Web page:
An Irresistible Urge to Dance: Strasbourg Dancing Plague of 1518

Today in Strasbourg, Place en Cathedral is the place to visit…

The gorgeous, soaring late-Gothic architecture from the famous structure that provides the square its name overlooks the throngs of passing tourists and locals. At one point, however, the Cathedral also stood sentry over a town caught within the throes of the mysterious, incurable sickness. This sickness came to be called the Strasbourg Dancing Plague of 1518.

On a warm July day in 1518, a German housewife named Frau Troffea stepped from her home and onto the cobblestone square

Raising her arms above her head, she started to dance in earnest, as if enjoying wonderful music that just she could hear. Initially, her dancing was regarded with amusement in the windows of neighbouring half-timbered houses. She was an antic providing a low-dose antidote towards the weariness that came from living in Strasbourg. At the time, the town was overtaxed, rife with syphilis and also the sweating disease, and regularly experienced famines.

Reports differ as to whether or otherwise she continued to dance or whether she slept from exhaustion, however the next thing is certain: her dancing caused others to join in. By the end of the week, Frau Troffea have been accompanied by over thirty other people. It was as if they might suddenly, inexplicably, hear the music she was dancing to.

Within two weeks, hundreds of people had become suffering from the urge to dance

They danced wildly, frequently dying of exhaustion or heart attacks. As many as 15 people were dying each day. The city council didn't know what to model of it. Although four or five other incidents of what would become referred to as the “dancing plague” were documented between 1021 and 1518. Once the dancing plague found Strasbourg, there was still no known cure.

Officials met and determined it's caused by “hot blood,” an imbalance from the humours that led the mind to literally overheat and melt into madness. Somewhat appallingly, they decided the best plan of action ended up being to encourage more dancing.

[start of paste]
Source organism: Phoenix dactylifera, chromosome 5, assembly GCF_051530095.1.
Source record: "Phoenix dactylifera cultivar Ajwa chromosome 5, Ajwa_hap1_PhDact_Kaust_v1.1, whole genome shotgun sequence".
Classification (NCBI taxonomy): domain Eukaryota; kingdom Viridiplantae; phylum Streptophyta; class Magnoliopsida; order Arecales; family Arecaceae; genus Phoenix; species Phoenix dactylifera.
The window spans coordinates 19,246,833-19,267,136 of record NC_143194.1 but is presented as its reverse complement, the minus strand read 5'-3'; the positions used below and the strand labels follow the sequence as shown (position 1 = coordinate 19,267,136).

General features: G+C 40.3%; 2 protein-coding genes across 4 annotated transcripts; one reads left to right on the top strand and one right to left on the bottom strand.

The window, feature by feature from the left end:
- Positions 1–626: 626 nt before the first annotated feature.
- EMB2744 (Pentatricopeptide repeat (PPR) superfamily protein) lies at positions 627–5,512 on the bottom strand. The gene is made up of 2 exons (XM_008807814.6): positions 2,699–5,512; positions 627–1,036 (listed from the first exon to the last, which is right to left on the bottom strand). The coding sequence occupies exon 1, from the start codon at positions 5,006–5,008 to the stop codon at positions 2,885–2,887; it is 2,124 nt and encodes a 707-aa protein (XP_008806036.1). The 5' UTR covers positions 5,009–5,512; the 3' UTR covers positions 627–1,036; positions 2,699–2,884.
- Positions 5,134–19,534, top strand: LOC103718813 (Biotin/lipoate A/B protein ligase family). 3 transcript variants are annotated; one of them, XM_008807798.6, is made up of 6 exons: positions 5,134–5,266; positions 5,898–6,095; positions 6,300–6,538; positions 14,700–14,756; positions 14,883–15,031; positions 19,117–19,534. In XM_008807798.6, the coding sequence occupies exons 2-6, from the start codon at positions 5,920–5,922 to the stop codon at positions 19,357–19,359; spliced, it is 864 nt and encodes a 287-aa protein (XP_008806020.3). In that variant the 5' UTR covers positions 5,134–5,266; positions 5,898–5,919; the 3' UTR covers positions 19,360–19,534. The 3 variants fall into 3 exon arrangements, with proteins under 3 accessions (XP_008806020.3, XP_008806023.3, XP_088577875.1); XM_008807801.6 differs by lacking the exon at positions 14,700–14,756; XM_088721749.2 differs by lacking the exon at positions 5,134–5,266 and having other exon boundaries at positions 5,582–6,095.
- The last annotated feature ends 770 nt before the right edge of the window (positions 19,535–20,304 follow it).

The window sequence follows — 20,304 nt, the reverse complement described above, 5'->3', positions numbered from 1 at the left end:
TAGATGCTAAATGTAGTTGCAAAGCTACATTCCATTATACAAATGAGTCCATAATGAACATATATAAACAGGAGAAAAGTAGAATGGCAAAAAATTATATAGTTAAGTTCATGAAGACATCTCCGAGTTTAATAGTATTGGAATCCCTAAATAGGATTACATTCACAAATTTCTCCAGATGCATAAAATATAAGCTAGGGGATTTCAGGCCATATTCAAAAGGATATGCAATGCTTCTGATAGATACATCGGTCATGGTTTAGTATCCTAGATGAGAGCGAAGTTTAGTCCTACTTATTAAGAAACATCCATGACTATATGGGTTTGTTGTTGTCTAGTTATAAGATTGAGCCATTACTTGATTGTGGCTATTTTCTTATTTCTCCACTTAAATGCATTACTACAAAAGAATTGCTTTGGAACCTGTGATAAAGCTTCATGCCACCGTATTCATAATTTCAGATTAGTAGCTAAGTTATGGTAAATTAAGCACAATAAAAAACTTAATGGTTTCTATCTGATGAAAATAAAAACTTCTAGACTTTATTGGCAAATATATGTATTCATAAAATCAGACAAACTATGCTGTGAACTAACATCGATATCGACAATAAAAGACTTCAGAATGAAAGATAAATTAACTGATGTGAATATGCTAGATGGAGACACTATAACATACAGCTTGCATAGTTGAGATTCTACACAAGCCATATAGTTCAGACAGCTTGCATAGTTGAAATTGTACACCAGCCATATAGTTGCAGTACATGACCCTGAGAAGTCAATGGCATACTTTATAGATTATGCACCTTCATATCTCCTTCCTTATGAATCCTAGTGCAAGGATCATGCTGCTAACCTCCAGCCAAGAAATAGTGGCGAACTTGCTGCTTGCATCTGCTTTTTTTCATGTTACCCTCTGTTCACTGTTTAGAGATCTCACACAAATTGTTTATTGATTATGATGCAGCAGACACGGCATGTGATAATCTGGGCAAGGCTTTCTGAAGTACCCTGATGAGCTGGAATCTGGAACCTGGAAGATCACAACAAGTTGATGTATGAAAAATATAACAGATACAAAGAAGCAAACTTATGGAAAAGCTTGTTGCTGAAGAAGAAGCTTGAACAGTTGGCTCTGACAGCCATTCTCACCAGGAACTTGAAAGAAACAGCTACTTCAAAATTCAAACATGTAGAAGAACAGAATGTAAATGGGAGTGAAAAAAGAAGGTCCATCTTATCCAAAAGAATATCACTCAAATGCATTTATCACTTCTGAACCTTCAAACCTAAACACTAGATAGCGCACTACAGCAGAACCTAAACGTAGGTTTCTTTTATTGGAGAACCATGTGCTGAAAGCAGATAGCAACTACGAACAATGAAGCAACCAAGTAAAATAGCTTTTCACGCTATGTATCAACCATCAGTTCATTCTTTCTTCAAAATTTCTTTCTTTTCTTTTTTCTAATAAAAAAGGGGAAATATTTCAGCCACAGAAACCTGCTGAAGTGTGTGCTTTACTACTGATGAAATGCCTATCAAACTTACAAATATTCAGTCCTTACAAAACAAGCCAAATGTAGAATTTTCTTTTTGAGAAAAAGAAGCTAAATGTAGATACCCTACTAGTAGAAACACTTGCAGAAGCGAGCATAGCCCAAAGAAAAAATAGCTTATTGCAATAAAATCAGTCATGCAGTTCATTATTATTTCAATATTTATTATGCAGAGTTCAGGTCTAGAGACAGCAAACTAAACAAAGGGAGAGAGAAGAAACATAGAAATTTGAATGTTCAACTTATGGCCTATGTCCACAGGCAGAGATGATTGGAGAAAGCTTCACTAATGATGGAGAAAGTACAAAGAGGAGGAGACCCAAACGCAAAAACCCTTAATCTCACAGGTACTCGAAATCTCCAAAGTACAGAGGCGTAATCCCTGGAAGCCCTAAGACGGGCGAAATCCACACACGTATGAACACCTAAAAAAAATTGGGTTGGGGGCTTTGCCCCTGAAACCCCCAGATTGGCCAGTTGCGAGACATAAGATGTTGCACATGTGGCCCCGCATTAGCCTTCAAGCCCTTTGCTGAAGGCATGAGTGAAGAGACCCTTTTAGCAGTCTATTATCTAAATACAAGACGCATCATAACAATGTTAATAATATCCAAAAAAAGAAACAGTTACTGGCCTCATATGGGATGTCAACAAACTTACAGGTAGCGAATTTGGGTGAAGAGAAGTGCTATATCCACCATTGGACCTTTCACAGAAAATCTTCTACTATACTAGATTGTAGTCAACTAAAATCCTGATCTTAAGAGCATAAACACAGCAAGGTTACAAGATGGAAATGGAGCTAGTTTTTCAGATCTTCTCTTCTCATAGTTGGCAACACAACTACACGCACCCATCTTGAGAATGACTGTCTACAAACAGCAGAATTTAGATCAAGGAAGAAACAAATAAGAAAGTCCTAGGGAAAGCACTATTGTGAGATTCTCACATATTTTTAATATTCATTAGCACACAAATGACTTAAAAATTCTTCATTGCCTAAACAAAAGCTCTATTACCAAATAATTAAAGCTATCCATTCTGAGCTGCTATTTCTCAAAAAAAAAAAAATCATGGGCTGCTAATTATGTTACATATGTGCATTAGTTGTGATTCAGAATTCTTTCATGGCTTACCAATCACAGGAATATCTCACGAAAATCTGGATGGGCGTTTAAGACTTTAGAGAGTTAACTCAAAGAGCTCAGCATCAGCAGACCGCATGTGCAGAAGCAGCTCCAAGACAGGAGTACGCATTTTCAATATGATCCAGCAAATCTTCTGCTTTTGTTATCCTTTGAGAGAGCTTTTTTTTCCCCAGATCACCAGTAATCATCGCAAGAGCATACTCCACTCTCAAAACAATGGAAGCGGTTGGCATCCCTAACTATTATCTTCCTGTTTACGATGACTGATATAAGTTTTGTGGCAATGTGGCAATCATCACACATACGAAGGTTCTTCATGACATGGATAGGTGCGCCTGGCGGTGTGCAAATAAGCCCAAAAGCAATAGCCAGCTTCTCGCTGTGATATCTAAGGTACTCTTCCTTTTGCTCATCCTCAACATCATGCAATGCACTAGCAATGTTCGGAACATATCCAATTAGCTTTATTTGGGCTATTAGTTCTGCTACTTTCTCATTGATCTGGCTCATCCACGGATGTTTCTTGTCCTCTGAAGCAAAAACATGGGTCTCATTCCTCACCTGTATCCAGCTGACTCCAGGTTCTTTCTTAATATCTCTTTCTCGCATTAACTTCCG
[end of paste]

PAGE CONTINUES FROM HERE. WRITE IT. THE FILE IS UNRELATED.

Structures were enacted for people to bop on and bands of musicians were hired. Understandably, this made even healthy people begin to dance, plus they themselves became afflicted too. They danced on bruised and bloodied feet, screaming with pleas to let them stop.

When it became clear that they'd chosen the wrong plan of action, city officials changed tactics. Assuming Strasbourg had been cursed by Saint Vitus, the patron of dance, they scapegoated the city's less-savoury citizens. Sex workers and gamblers were expelled, brothels and casinos shuttered. They enacted a ban on dancing and tore down the stages they'd erected, sending musicians home. But still, the folks of Strasbourg danced.

After 30 days, quite as suddenly as it had started, the Strasbourg Dancing Plague of 1518 ended

400 people had died at that time, and accounts differ in regards to what built them into stop. One states that one day, the dancers simply stopped dancing. They returned to their homes, fell asleep, and recommenced their lives as if nothing had happened.

Another states that city officials took the dancers to a church and made them pay homage to Saint Vitus with the hope that he would cure them. There aren't any known reports by survivors from the plague to detail their personal experience.

The Strasbourg Dancing Plague of 1518 poses a tantalizing mystery to travel history buffs. What, exactly, caused the affliction? Ergotism, a mould based in the commonly consumed rye bread of the time, would explain the spasms and tremors, but not the dancing, or its apparent contagiousness.

Over time, the accepted answer was that Strasbourg was gripped by mass hysteria in 1518, likely caused by the strain of just living during that period of time. It is a curious mixing of illness with a social phenomenon that's hard to explain, only one expert did identify 3 ways to stop an episode of mass hysteria. Perhaps rather ironically, it features the exact opposite of exactly what the city councilmen chose to do during the time of the outbreak.

How to treat an outbreak of mass hysteria

  1. Isolate the afflicted from the healthy.
  2. Communicate that things are in check to the healthy population to settle their nerves.
  3. Do not provide the afflicted validation, i.e., don't setup structures for individuals to bop on or hire musicians.

As you can observe, the response of the city council for this fascinating history anecdote was rather useless. However, the fact remains: this was a real event that resulted in hundreds of deaths. Today, it's hard to assume a dancing plague striking, even though you visit Place en Cathedral.

However, sometimes, for a glass or two on the square on the hot day in July, you might just begin to feel yourself swaying slightly in your seat, moved by a few unseen capacity to communicate using your body. And when you need to get a greater insight into a brief history of the city, take this self-guided Strasbourg walking tour.

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